When we look back, we'll remember 2020 as the year of the COVID-19 pandemic. But in the IT services world, 2020 may also have been the year that changed the MSP industry forever.
Here are several reasons 2020 was transformative for the managed services profession, and may have changed how MSPs operate for years to come.
MSP industry forced to adapt to pandemic
It is not enough to say the pandemic has changed the MSP industry. Many industries have been affected by COVID-19, not just MSPs.
While MSPs entered 2020 with significant growth expectations and tailwinds, they had to adapt to the pandemic like so many other businesses did to survive. In fairness, however, MSPs have performed far better than many other industries during the crisis.
Supporting the remote workforce
2020 pushed the MSP industry into the spotlight like never before. As organizations rapidly moved their office-based workers to work-from-home environments, MSPs played a critical role in that transition. Organizations not only needed MSPs to provision work laptops, phones and applications, but to secure remote workers and data.
Remote workforces have become the norm for many companies worldwide, and that trend may continue after the pandemic ends.
MSPs and reactive IT
For reactive IT providers, 2020 was challenging, while MSPs with steady monthly recurring revenue generally had a different experience. It may have been the year that separated proactive MSPs from all forms of reactive IT management.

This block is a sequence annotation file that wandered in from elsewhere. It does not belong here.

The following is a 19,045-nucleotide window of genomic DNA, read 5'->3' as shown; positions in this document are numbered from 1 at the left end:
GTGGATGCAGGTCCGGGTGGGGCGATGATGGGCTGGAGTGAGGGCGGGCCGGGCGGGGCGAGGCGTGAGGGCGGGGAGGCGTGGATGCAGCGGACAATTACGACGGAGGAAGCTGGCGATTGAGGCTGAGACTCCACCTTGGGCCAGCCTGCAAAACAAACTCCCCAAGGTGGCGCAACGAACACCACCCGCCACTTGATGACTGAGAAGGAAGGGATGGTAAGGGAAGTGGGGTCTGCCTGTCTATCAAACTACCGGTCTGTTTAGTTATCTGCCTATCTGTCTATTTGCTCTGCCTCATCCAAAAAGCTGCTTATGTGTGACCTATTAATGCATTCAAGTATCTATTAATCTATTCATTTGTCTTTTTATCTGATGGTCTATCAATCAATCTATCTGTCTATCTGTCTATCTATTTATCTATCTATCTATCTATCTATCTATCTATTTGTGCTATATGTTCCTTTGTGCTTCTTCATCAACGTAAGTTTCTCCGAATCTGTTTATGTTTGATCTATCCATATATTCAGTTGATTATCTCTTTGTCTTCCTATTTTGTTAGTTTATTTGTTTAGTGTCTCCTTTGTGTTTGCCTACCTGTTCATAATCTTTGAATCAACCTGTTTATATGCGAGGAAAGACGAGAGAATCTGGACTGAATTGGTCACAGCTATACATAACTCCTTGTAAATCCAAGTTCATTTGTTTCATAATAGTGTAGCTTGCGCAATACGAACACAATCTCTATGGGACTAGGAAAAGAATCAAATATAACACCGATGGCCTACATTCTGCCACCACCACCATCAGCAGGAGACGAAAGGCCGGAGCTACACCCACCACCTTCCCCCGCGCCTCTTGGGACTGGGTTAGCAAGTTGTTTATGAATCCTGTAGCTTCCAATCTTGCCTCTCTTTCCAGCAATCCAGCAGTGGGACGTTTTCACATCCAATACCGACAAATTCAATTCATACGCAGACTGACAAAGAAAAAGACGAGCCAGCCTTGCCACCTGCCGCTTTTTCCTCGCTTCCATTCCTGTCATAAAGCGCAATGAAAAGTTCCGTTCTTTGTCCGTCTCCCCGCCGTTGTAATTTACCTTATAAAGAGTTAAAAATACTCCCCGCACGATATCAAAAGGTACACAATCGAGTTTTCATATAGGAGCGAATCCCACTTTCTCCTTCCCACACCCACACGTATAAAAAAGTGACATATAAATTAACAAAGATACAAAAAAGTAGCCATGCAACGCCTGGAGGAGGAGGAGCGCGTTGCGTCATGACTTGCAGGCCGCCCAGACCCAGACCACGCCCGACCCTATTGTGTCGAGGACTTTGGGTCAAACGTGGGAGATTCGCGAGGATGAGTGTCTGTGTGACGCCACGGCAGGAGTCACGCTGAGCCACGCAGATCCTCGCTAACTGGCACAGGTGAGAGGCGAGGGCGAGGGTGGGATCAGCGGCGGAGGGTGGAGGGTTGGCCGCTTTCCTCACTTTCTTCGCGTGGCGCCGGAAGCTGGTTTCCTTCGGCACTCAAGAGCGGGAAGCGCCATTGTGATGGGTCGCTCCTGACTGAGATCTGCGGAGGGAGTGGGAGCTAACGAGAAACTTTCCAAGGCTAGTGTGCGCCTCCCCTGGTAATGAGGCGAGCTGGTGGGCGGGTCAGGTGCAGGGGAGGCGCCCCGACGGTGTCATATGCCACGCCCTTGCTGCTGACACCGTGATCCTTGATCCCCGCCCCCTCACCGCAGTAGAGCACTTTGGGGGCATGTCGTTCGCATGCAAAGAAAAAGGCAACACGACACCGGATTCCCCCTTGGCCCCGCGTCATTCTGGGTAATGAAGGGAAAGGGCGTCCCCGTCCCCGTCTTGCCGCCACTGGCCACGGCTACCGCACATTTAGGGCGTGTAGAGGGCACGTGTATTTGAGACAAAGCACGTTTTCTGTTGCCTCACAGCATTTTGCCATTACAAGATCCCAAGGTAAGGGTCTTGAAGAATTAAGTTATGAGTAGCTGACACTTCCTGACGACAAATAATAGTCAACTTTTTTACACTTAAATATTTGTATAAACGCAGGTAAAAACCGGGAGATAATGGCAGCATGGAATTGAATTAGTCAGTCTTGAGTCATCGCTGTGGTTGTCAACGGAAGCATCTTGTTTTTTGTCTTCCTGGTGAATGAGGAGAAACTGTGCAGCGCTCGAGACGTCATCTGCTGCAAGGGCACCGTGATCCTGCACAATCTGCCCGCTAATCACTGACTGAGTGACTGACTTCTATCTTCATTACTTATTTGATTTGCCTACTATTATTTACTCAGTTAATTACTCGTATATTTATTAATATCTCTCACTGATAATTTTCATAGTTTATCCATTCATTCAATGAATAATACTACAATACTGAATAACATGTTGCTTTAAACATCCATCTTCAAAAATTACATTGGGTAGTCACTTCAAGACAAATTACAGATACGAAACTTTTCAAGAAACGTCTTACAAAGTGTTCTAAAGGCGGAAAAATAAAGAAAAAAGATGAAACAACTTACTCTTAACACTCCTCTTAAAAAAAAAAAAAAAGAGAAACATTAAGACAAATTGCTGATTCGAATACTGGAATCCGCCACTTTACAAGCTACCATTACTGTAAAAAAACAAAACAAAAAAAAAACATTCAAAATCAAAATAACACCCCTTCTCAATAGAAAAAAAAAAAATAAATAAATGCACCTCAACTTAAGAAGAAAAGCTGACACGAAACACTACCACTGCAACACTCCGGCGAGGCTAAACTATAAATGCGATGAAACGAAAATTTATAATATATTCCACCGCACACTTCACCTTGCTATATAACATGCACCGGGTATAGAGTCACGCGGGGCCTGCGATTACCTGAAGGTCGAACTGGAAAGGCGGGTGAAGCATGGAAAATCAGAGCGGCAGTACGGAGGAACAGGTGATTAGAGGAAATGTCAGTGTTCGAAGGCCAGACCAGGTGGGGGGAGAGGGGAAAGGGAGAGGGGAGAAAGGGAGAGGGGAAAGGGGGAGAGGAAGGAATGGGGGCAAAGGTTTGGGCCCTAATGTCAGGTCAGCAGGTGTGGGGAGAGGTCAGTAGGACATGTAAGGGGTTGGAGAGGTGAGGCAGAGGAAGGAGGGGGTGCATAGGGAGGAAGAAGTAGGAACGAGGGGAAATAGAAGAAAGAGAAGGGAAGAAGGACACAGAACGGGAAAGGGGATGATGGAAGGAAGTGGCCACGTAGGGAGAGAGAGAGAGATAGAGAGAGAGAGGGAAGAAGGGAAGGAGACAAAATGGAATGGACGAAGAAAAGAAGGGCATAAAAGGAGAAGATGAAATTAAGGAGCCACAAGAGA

Early on in the pandemic, we saw the widespread termination or delay of most discretionary IT projects. Organizations replaced those projects with the urgent deployment of remote workforces. Thousands of MSPs helped organizations prepare, outfit and manage work-from-home staff, many of whom had never worked remotely before. Service providers unused to delivering scalable and repeatable IT services had to either adapt or face the reality that their reactive services were less in demand than in previous years.
Cybersecurity attacks continued
The pandemic did not slow down cyber attackers, many of whom remained on the offense and took advantage of the crisis. This kept MSPs busy.
We did, however, receive some interesting guidance from the U.S. Treasury Department regarding ransomware payments. The Office of Foreign Asset Control issued a bulletin regarding the liability of making ransomware payments, specifically to certain geographic regions, people and groups. Perhaps this guidance will slow down ransomware attacks on MSPs and end users.
The introduction of MSP regulation
The very first MSP regulation law was enacted in 2020. Passed by a bipartisan state legislature in Louisiana, the law requires MSPs who service state agencies to register with the Secretary of State.
While the law doesn't go into effect until February 2021, its impact will be far-reaching, as other states and regulators seek ways to improve cybersecurity standards of behavior.
Validation of the managed services business model
Perhaps one of the most significant outcomes of 2020 was the nearly universal legitimization of the managed services business model. In the same year, a pandemic drove customers toward MSPs, while legislators passed laws regulating those same providers.
Twenty years ago, MSPs desperately wished for recognition and legitimacy. Both outcomes came to pass in 2020. We can be thankful for at least a few things that happened last year.